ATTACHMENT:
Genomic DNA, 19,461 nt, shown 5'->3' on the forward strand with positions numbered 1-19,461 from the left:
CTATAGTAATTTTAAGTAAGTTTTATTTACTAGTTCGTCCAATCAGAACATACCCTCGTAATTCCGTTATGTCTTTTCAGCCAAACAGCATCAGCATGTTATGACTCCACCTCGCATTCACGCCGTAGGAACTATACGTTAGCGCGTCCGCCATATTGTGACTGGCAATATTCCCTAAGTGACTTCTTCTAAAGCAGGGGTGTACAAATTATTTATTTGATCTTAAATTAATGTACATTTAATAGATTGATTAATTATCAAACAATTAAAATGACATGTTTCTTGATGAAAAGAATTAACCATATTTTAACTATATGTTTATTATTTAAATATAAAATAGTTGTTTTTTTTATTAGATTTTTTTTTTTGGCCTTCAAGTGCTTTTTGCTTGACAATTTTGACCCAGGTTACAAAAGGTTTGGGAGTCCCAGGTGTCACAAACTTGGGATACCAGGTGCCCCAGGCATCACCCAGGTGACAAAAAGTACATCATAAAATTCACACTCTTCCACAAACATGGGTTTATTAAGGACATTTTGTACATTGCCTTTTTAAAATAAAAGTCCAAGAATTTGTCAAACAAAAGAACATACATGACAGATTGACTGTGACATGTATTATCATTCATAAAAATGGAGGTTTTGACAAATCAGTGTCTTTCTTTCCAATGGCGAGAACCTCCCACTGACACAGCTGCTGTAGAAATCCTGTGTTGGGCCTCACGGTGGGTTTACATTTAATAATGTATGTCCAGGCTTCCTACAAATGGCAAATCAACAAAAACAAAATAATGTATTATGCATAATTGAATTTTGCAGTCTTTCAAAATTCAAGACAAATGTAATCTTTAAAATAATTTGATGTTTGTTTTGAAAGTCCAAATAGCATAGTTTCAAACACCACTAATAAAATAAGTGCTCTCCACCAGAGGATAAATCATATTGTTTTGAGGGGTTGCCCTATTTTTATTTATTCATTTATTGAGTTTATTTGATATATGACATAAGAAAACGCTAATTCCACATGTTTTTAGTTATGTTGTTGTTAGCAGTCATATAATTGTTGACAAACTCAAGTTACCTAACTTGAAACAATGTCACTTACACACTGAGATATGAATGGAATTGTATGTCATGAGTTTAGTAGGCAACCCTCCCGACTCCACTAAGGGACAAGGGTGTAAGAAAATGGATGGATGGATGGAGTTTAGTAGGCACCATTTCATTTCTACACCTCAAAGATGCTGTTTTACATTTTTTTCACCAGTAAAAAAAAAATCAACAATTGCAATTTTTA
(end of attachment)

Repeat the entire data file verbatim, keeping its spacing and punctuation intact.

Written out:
Genomic DNA, 19,461 nt, shown 5'->3' on the forward strand with positions numbered 1-19,461 from the left:
CTATAGTAATTTTAAGTAAGTTTTATTTACTAGTTCGTCCAATCAGAACATACCCTCGTAATTCCGTTATGTCTTTTCAGCCAAACAGCATCAGCATGTTATGACTCCACCTCGCATTCACGCCGTAGGAACTATACGTTAGCGCGTCCGCCATATTGTGACTGGCAATATTCCCTAAGTGACTTCTTCTAAAGCAGGGGTGTACAAATTATTTATTTGATCTTAAATTAATGTACATTTAATAGATTGATTAATTATCAAACAATTAAAATGACATGTTTCTTGATGAAAAGAATTAACCATATTTTAACTATATGTTTATTATTTAAATATAAAATAGTTGTTTTTTTTATTAGATTTTTTTTTTTGGCCTTCAAGTGCTTTTTGCTTGACAATTTTGACCCAGGTTACAAAAGGTTTGGGAGTCCCAGGTGTCACAAACTTGGGATACCAGGTGCCCCAGGCATCACCCAGGTGACAAAAAGTACATCATAAAATTCACACTCTTCCACAAACATGGGTTTATTAAGGACATTTTGTACATTGCCTTTTTAAAATAAAAGTCCAAGAATTTGTCAAACAAAAGAACATACATGACAGATTGACTGTGACATGTATTATCATTCATAAAAATGGAGGTTTTGACAAATCAGTGTCTTTCTTTCCAATGGCGAGAACCTCCCACTGACACAGCTGCTGTAGAAATCCTGTGTTGGGCCTCACGGTGGGTTTACATTTAATAATGTATGTCCAGGCTTCCTACAAATGGCAAATCAACAAAAACAAAATAATGTATTATGCATAATTGAATTTTGCAGTCTTTCAAAATTCAAGACAAATGTAATCTTTAAAATAATTTGATGTTTGTTTTGAAAGTCCAAATAGCATAGTTTCAAACACCACTAATAAAATAAGTGCTCTCCACCAGAGGATAAATCATATTGTTTTGAGGGGTTGCCCTATTTTTATTTATTCATTTATTGAGTTTATTTGATATATGACATAAGAAAACGCTAATTCCACATGTTTTTAGTTATGTTGTTGTTAGCAGTCATATAATTGTTGACAAACTCAAGTTACCTAACTTGAAACAATGTCACTTACACACTGAGATATGAATGGAATTGTATGTCATGAGTTTAGTAGGCAACCCTCCCGACTCCACTAAGGGACAAGGGTGTAAGAAAATGGATGGATGGATGGAGTTTAGTAGGCACCATTTCATTTCTACACCTCAAAGATGCTGTTTTACATTTTTTTCACCAGTAAAAAAAAAATCAACAATTGCAATTTTTA